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Hannah

Hannah

Specialist Speech and Language Therapist

“Bristol Community Health is committed to improving lives.”

  • Tell us about your role. What do you get up to on a typical day/week?

    I am a specialist in the areas of AAC and Dyphagia. AAC stands for Augmentative and Alternative Communication. This means any method of communicating that supplements the ordinary methods of speech and handwriting, where these are impaired.

    Children and young people are referred to the AAC support team to be assessed for a communication aid if their speech is absent, significantly delayed or unintelligible. Children and young people are referred to the Dysphagia support team if they have eating and drinking difficulties. I visit mainstream and SEN school settings in Bristol and South Gloucestershire. I have a small loan library of iPads and tablets with special software which allows young people to create language and to say what they want to say and be understood. If the young person, the family and educational setting feel that technology would be of benefit, we may have to seek funding through the NHS, education or charities.

  • What’s the best thing about working in the community? What made you choose this kind of work?

    Communication is a basic human right and all people with a severe communication impairment should have access to AAC equipment and professionals with knowledge and skills to support them. I find giving children and young people the gift of instant communication hugely rewarding. There are challenges when working with technology but liaison with families and settings, and building a strong, effective team around the child, adds to the job satisfaction.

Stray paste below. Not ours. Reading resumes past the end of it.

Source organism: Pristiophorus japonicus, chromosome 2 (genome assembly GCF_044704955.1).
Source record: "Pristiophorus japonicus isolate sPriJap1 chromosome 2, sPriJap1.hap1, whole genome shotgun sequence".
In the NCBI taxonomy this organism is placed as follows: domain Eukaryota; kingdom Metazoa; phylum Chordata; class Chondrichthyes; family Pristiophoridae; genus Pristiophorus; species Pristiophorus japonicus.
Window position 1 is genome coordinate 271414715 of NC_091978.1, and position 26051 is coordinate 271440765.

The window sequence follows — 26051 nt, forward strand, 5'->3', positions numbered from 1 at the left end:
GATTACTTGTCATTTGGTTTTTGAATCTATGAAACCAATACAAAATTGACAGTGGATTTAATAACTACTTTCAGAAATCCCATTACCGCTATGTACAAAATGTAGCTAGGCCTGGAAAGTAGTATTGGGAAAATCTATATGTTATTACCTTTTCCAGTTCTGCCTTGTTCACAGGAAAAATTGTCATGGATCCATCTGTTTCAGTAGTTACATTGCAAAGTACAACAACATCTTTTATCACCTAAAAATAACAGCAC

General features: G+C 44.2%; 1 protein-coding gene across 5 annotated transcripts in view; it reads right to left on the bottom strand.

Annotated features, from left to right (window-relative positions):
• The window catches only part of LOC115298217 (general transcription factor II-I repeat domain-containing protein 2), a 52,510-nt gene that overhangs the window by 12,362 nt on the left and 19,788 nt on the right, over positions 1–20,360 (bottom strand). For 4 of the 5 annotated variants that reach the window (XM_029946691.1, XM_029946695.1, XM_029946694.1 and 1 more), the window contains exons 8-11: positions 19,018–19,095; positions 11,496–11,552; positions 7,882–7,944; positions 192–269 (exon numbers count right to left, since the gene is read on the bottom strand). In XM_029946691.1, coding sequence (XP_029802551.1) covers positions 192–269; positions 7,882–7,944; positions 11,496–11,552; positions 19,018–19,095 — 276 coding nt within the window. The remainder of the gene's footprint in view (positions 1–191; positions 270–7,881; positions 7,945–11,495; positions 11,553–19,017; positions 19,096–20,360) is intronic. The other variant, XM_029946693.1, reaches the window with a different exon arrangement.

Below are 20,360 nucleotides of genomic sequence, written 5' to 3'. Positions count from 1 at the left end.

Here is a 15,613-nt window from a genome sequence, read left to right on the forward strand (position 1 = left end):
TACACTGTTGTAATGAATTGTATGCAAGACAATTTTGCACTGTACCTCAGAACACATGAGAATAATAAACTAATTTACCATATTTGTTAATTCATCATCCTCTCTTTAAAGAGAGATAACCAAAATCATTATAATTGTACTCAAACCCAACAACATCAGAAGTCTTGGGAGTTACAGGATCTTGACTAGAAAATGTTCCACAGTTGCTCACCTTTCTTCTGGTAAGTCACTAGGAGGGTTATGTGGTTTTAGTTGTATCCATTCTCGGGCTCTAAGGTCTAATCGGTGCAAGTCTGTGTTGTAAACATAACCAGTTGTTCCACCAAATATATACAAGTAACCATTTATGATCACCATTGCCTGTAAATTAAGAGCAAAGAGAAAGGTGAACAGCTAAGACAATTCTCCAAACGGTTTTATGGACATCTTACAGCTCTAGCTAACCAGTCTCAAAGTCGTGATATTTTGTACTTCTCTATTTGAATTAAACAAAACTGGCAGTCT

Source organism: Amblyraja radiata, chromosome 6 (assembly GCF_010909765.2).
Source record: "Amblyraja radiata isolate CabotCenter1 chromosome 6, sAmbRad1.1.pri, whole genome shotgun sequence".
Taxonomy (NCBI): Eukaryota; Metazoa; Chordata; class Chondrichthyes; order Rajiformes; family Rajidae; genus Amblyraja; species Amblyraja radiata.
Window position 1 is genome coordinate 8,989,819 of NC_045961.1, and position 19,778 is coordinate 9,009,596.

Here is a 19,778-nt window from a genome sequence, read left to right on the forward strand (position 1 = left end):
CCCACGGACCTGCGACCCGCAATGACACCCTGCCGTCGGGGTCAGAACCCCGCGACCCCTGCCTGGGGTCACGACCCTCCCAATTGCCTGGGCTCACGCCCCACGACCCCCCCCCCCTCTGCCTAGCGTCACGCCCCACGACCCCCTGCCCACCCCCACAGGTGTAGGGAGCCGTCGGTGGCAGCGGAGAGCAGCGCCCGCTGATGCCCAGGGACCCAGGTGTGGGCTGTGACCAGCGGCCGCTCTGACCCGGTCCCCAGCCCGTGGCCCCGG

• If you have worked in a previous environment, e.g. acute, how does this compare to working in community health?

    Bristol Community Health is committed to improving the lives of individuals, families and staff. As an organisation it is forward thinking and open to new ways of working to meet current challenges.

  • Describe the working culture here?

    I feel well supported by my managers and I know that my well-being is important to the organisation, as, without that, I would not be able to give my best to the job.

  • Tell us about the learning and development and career progression opportunities?

    AAC specialist is just one of many roles within Speech and Language Therapy. After qualifying as a Speech and Language Therapist, there are opportunities to learn and develop, either by shadowing and learning from colleagues, attending local clinical excellence networks or attending national postgraduate courses on specialist topics.

  • What do you think patients would say about the service you provide?

    Parents have said that their relationship with their child has improved once they have a communication aid, as the child is more able to express themselves. Parents comments include: “My son’s level of anxiety has reduced”. “The communication App is brilliant. We will have a much better holiday, now we have the iPad!”. “This technology should be available to anyone with a communication problem”.

    Through using AAC technology, children and young people are able to tell us how they think and feel, often for the first time. Our team participated in a project led by the Bristol Safeguarding Children’s Board, seeking the views of young people with severe communication difficulties. The results from the questionnaire were published in January 2018. In response to the question “what makes you worried?” – “My Communication aid (VOCA) not being charged or not working”.

    In response to the question “what makes you more able to cope?” – “Using my communication aid as much as possible”, “Making sure my Communication aid (VOCA) is always with me”, “[I like] having access to social media using my communication aid.”

  • What’s the most rewarding thing about your role?

    The most rewarding thing about my job is hearing a child communicate, when, without the technology, they would have been silent and have no voice. Watching the smile spread across the child’s face when they realise they can be bossy with daddy, or choose to watch their favourite TV programme, rather than have to watch what someone else has chosen.
    Providing someone with the means to communicate enhances their dignity, self-respect and participation in life.

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